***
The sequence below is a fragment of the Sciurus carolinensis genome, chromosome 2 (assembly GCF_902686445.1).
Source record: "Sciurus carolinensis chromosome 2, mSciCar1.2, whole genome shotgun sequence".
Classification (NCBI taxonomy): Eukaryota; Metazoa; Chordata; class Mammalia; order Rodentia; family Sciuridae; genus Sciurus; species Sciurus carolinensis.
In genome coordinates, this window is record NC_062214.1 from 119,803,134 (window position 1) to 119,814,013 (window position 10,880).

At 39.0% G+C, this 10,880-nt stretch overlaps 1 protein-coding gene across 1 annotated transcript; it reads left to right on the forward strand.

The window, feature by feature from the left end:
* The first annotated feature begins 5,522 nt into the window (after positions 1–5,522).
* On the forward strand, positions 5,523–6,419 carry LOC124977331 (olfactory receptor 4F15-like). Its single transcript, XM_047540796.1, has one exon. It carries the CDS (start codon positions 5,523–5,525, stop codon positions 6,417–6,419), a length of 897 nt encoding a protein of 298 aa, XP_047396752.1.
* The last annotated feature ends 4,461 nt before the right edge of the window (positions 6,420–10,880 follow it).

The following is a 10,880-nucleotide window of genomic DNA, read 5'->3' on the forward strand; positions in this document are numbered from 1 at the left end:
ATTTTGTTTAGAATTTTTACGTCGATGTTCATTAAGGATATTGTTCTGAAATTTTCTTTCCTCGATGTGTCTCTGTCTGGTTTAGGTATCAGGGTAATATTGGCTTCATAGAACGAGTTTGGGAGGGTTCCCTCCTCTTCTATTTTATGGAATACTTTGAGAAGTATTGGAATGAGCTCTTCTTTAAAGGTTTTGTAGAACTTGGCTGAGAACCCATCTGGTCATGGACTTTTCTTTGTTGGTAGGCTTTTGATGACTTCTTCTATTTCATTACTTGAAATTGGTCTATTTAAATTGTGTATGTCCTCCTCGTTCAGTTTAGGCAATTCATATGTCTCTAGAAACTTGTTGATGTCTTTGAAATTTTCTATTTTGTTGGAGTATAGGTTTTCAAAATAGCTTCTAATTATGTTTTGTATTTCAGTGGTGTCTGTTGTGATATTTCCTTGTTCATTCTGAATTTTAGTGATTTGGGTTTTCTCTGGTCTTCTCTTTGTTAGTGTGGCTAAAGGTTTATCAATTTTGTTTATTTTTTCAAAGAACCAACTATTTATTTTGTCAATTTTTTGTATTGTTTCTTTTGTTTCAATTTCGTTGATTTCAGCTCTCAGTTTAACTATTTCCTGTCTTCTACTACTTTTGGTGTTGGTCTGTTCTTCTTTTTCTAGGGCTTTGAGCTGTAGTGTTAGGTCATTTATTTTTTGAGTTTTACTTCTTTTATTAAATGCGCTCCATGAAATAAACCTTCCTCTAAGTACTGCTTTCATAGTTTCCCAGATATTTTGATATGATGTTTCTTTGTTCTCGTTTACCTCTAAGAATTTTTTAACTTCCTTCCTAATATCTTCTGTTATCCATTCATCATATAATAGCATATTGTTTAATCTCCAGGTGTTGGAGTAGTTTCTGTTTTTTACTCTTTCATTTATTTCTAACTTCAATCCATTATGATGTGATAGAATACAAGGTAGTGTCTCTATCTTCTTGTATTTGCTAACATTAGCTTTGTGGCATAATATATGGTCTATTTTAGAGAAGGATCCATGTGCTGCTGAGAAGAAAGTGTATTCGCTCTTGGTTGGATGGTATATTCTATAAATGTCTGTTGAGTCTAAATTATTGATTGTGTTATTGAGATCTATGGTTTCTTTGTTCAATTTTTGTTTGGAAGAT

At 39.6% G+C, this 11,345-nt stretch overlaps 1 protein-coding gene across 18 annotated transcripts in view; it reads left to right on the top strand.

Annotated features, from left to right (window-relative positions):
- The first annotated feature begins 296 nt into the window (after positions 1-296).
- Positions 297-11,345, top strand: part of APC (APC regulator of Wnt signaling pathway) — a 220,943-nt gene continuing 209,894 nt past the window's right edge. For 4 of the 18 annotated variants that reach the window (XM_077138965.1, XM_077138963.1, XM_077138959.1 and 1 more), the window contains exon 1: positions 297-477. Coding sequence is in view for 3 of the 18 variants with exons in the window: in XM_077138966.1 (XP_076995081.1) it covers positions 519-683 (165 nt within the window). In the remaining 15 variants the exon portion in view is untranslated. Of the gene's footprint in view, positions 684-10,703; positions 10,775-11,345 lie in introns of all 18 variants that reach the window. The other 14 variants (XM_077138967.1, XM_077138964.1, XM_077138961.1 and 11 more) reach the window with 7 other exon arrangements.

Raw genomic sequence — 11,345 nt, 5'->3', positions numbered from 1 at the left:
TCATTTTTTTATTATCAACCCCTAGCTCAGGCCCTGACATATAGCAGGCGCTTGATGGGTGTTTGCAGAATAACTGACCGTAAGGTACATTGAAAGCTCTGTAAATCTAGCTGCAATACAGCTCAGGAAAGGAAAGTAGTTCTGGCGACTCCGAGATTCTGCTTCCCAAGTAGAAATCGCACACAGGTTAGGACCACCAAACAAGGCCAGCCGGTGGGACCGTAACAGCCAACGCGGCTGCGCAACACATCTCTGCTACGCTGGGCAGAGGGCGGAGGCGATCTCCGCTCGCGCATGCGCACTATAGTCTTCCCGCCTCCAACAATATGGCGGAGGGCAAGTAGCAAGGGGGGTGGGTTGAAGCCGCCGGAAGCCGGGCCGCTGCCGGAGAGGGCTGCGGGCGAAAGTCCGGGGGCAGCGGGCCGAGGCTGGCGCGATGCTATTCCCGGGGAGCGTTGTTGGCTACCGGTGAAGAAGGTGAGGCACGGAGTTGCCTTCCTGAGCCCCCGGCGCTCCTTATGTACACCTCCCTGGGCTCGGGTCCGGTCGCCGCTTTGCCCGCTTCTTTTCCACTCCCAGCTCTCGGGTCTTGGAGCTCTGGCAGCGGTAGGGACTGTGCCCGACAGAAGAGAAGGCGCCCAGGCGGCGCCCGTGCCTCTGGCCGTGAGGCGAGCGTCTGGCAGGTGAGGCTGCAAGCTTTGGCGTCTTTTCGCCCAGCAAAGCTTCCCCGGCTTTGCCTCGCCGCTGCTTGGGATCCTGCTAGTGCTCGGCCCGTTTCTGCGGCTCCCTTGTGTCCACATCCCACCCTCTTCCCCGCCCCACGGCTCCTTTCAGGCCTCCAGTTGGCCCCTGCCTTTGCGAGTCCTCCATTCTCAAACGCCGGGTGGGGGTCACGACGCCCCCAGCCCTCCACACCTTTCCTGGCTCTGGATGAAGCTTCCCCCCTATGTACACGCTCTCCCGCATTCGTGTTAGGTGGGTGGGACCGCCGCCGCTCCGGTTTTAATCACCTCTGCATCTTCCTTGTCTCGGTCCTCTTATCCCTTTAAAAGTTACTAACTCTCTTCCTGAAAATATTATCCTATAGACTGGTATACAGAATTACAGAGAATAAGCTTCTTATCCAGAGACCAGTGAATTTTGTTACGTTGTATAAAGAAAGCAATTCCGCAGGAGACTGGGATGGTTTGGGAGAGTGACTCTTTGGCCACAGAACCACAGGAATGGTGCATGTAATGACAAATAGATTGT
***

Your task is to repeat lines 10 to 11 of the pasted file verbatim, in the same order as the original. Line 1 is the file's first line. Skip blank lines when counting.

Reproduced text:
The following is a 10,880-nucleotide window of genomic DNA, read 5'->3' on the forward strand; positions in this document are numbered from 1 at the left end:
ATTTTGTTTAGAATTTTTACGTCGATGTTCATTAAGGATATTGTTCTGAAATTTTCTTTCCTCGATGTGTCTCTGTCTGGTTTAGGTATCAGGGTAATATTGGCTTCATAGAACGAGTTTGGGAGGGTTCCCTCCTCTTCTATTTTATGGAATACTTTGAGAAGTATTGGAATGAGCTCTTCTTTAAAGGTTTTGTAGAACTTGGCTGAGAACCCATCTGGTCATGGACTTTTCTTTGTTGGTAGGCTTTTGATGACTTCTTCTATTTCATTACTTGAAATTGGTCTATTTAAATTGTGTATGTCCTCCTCGTTCAGTTTAGGCAATTCATATGTCTCTAGAAACTTGTTGATGTCTTTGAAATTTTCTATTTTGTTGGAGTATAGGTTTTCAAAATAGCTTCTAATTATGTTTTGTATTTCAGTGGTGTCTGTTGTGATATTTCCTTGTTCATTCTGAATTTTAGTGATTTGGGTTTTCTCTGGTCTTCTCTTTGTTAGTGTGGCTAAAGGTTTATCAATTTTGTTTATTTTTTCAAAGAACCAACTATTTATTTTGTCAATTTTTTGTATTGTTTCTTTTGTTTCAATTTCGTTGATTTCAGCTCTCAGTTTAACTATTTCCTGTCTTCTACTACTTTTGGTGTTGGTCTGTTCTTCTTTTTCTAGGGCTTTGAGCTGTAGTGTTAGGTCATTTATTTTTTGAGTTTTACTTCTTTTATTAAATGCGCTCCATGAAATAAACCTTCCTCTAAGTACTGCTTTCATAGTTTCCCAGATATTTTGATATGATGTTTCTTTGTTCTCGTTTACCTCTAAGAATTTTTTAACTTCCTTCCTAATATCTTCTGTTATCCATTCATCATATAATAGCATATTGTTTAATCTCCAGGTGTTGGAGTAGTTTCTGTTTTTTACTCTTTCATTTATTTCTAACTTCAATCCATTATGATGTGATAGAATACAAGGTAGTGTCTCTATCTTCTTGTATTTGCTAACATTAGCTTTGTGGCATAATATATGGTCTATTTTAGAGAAGGATCCATGTGCTGCTGAGAAGAAAGTGTATTCGCTCTTGGTTGGATGGTATATTCTATAAATGTCTGTTGAGTCTAAATTATTGATTGTGTTATTGAGATCTATGGTTTCTTTGTTCAATTTTTGTTTGGAAGAT